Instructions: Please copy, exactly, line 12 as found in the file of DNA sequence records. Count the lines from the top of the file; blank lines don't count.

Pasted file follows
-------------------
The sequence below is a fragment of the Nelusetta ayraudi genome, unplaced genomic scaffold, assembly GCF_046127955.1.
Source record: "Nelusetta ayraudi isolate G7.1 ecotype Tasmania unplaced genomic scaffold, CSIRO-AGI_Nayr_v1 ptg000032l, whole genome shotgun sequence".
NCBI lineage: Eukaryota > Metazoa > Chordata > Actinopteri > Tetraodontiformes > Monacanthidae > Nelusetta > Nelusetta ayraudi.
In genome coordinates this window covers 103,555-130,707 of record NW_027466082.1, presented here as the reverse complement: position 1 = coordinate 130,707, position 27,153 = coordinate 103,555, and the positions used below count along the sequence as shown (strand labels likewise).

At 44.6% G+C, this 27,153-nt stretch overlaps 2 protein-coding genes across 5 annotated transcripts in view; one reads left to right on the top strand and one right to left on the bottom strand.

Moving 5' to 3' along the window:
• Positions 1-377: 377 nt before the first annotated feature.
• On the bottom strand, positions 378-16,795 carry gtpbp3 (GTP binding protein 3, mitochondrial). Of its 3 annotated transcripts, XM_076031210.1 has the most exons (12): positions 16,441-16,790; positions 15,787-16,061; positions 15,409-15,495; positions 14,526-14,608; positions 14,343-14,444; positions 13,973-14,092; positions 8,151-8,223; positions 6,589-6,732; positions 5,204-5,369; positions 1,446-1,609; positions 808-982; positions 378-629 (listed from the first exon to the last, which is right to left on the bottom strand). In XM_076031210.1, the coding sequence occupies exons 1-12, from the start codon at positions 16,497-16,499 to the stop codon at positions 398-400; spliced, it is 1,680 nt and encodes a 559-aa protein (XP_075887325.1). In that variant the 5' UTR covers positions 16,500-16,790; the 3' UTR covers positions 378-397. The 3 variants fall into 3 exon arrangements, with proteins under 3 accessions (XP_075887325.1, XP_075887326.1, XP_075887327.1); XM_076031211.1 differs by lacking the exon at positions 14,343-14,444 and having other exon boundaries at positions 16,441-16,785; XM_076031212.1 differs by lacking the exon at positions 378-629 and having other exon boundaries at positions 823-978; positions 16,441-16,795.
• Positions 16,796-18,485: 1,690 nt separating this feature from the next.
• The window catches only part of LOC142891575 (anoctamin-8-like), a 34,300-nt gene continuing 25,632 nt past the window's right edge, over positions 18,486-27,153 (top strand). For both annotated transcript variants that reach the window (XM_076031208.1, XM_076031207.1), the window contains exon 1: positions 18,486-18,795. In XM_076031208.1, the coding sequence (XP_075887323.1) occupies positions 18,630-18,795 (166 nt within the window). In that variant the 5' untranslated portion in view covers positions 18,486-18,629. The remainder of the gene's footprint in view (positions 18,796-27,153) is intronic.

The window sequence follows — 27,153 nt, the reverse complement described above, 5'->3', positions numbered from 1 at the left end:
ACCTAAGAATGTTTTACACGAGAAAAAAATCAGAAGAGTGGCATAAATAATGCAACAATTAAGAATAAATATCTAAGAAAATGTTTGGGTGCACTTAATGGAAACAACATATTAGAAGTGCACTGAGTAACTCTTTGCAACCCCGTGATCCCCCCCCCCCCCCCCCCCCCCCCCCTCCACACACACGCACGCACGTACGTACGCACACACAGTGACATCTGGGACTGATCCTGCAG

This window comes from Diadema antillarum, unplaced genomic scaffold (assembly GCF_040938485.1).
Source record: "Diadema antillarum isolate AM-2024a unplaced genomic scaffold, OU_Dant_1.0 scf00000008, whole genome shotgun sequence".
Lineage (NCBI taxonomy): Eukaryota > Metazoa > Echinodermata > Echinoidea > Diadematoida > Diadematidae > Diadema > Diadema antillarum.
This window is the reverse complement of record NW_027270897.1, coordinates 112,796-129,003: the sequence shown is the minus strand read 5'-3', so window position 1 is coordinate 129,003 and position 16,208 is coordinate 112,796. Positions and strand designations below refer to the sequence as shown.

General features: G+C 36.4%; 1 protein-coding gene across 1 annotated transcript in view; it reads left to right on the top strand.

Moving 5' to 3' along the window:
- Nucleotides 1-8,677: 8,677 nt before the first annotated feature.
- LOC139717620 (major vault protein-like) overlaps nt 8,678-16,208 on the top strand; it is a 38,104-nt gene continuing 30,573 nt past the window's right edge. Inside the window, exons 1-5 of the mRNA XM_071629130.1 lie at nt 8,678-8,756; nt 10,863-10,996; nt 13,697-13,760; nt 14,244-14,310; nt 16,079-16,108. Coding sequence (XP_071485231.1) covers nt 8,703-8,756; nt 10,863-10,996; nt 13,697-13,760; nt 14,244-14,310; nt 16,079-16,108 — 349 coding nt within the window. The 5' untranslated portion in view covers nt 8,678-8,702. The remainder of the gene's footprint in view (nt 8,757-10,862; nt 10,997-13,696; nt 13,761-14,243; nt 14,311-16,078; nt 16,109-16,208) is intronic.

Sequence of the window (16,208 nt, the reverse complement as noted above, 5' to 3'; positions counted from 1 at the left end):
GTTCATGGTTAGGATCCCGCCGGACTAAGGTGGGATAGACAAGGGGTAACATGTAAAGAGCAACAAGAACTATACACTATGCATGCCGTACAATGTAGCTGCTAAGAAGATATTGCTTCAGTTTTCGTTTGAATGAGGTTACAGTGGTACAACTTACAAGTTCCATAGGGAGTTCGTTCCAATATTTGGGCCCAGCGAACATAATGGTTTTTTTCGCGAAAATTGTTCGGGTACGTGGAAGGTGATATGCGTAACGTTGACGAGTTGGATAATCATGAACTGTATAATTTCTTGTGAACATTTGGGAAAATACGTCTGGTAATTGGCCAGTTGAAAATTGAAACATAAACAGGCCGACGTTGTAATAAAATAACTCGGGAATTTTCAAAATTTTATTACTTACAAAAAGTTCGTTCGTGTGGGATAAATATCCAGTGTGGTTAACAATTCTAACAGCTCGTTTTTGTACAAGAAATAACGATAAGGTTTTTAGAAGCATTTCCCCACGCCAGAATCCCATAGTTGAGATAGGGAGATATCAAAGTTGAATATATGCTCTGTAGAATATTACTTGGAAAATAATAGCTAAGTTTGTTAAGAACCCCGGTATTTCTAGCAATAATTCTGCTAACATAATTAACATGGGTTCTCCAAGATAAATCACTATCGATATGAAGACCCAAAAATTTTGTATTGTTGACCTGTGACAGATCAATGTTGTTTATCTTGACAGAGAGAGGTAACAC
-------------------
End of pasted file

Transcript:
ACCTAAGAATGTTTTACACGAGAAAAAAATCAGAAGAGTGGCATAAATAATGCAACAATTAAGAATAAATATCTAAGAAAATGTTTGGGTGCACTTAATGGAAACAACATATTAGAAGTGCACTGAGTAACTCTTTGCAACCCCGTGATCCCCCCCCCCCCCCCCCCCCCCCCCCTCCACACACACGCACGCACGTACGTACGCACACACAGTGACATCTGGGACTGATCCTGCAG